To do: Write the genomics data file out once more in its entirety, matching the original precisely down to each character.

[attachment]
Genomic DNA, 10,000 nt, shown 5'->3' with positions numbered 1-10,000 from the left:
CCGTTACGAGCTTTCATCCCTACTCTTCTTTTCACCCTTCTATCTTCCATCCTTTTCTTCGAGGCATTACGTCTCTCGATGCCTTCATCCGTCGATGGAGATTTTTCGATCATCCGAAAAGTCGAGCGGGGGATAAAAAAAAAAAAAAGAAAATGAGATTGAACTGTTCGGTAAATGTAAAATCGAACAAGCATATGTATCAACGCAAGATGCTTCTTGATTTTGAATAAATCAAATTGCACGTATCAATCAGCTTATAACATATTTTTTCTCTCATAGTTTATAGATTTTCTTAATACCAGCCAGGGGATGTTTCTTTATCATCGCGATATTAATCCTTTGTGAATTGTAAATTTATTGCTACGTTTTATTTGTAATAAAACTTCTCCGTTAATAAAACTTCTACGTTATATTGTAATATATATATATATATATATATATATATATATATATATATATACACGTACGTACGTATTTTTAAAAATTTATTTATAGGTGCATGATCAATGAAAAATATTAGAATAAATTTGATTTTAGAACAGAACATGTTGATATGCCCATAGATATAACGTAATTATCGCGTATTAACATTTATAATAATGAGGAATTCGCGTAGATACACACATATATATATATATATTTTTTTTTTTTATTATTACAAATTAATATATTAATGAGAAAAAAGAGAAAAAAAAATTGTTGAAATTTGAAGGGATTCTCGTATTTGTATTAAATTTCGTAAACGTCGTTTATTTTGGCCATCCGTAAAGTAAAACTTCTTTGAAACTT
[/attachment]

Genomic DNA, 10,000 nt, shown 5'->3' with positions numbered 1-10,000 from the left:
CCGTTACGAGCTTTCATCCCTACTCTTCTTTTCACCCTTCTATCTTCCATCCTTTTCTTCGAGGCATTACGTCTCTCGATGCCTTCATCCGTCGATGGAGATTTTTCGATCATCCGAAAAGTCGAGCGGGGGATAAAAAAAAAAAAAAGAAAATGAGATTGAACTGTTCGGTAAATGTAAAATCGAACAAGCATATGTATCAACGCAAGATGCTTCTTGATTTTGAATAAATCAAATTGCACGTATCAATCAGCTTATAACATATTTTTTCTCTCATAGTTTATAGATTTTCTTAATACCAGCCAGGGGATGTTTCTTTATCATCGCGATATTAATCCTTTGTGAATTGTAAATTTATTGCTACGTTTTATTTGTAATAAAACTTCTCCGTTAATAAAACTTCTACGTTATATTGTAATATATATATATATATATATATATATATATATATATATATATACACGTACGTACGTATTTTTAAAAATTTATTTATAGGTGCATGATCAATGAAAAATATTAGAATAAATTTGATTTTAGAACAGAACATGTTGATATGCCCATAGATATAACGTAATTATCGCGTATTAACATTTATAATAATGAGGAATTCGCGTAGATACACACATATATATATATATATTTTTTTTTTTTATTATTACAAATTAATATATTAATGAGAAAAAAGAGAAAAAAAAATTGTTGAAATTTGAAGGGATTCTCGTATTTGTATTAAATTTCGTAAACGTCGTTTATTTTGGCCATCCGTAAAGTAAAACTTCTTTGAAACTT